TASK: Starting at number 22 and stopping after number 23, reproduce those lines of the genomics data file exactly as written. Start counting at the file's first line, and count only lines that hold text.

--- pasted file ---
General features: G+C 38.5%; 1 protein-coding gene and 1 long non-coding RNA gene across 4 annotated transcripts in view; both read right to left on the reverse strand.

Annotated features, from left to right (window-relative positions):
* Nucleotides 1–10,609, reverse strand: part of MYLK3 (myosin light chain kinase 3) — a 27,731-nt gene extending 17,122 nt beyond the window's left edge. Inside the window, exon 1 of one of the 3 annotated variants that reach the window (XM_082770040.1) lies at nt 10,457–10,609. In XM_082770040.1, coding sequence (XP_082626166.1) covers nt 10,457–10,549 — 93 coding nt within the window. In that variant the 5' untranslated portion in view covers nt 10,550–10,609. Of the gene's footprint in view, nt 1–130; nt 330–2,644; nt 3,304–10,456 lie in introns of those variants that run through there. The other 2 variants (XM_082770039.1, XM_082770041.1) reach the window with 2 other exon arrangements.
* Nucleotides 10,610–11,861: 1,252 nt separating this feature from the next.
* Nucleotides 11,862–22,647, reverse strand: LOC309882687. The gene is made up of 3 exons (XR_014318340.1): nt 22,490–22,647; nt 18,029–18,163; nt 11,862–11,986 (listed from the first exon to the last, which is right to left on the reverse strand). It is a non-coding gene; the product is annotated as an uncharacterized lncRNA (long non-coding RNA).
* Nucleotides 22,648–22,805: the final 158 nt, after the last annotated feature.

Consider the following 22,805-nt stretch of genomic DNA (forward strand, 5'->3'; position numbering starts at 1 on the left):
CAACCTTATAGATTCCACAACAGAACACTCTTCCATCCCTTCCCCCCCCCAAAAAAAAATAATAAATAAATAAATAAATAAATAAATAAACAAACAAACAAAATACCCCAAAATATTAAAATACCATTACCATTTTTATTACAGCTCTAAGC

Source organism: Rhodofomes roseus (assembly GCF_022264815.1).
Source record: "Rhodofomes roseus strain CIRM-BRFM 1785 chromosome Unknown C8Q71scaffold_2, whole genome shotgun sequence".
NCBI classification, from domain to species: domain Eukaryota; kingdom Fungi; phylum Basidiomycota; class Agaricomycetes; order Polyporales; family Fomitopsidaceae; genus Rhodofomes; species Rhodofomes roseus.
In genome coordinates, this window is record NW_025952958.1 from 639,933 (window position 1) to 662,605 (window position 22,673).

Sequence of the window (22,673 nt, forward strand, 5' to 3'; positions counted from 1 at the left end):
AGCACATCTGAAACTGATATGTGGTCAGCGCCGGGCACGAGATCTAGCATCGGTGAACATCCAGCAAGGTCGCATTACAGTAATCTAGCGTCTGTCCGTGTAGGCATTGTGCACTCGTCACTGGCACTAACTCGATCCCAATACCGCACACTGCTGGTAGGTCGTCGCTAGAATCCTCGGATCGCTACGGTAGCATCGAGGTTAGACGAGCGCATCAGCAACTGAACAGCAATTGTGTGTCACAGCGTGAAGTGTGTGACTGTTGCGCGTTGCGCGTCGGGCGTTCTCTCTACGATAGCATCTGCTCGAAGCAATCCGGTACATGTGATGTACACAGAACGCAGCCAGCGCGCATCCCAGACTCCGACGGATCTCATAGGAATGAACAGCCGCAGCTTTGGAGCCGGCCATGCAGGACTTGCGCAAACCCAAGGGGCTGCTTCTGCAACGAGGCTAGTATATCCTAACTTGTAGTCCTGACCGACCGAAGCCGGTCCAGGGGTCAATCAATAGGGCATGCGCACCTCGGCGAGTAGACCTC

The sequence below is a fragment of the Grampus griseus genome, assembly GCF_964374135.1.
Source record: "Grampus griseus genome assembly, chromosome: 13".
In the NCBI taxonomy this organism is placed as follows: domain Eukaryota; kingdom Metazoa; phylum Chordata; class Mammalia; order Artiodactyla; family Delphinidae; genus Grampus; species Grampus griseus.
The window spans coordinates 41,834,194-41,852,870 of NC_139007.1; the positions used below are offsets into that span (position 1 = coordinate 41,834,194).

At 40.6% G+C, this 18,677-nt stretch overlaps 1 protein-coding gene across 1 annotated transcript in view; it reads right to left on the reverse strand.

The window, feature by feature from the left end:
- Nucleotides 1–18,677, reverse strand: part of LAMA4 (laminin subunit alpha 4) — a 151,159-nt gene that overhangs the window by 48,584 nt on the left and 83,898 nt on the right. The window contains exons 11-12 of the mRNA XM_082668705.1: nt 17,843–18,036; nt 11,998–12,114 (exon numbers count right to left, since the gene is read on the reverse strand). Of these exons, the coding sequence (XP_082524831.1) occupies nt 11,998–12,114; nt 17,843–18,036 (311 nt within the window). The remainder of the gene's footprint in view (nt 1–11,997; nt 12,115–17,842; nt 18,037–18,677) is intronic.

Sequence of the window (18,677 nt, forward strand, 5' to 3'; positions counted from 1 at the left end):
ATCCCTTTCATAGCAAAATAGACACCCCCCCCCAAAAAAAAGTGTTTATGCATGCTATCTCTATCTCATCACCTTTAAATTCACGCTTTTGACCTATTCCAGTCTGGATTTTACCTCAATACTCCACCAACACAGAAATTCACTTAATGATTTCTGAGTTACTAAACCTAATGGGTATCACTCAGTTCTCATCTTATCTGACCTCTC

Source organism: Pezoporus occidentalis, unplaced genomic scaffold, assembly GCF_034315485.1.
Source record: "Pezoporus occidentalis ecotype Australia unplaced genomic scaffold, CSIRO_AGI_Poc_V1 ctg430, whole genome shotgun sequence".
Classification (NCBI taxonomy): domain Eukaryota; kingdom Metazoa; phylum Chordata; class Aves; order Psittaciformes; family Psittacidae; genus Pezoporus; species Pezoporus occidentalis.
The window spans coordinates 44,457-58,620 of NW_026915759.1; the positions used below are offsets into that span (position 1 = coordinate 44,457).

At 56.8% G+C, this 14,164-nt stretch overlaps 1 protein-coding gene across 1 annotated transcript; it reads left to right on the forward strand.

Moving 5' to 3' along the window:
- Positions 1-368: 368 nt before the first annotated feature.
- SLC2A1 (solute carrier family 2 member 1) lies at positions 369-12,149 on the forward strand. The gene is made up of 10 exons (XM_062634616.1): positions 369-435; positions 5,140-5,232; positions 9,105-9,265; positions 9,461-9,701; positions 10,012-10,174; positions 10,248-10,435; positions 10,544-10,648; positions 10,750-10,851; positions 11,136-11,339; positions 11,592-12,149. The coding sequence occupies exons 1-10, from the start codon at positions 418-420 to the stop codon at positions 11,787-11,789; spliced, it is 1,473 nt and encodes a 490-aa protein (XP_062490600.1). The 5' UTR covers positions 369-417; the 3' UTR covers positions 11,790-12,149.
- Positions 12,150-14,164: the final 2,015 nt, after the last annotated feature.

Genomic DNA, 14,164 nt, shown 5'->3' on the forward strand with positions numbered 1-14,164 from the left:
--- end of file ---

Sequence of the window (18,677 nt, forward strand, 5' to 3'; positions counted from 1 at the left end):
ATCCCTTTCATAGCAAAATAGACACCCCCCCCCAAAAAAAAGTGTTTATGCATGCTATCTCTATCTCATCACCTTTAAATTCACGCTTTTGACCTATTCCAGTCTGGATTTTACCTCAATACTCCACCAACACAGAAATTCACTTAATGATTTCTGAGTTACTAAACCTAATGGGTATCACTCAGTTCTCATCTTATCTGACCTCTC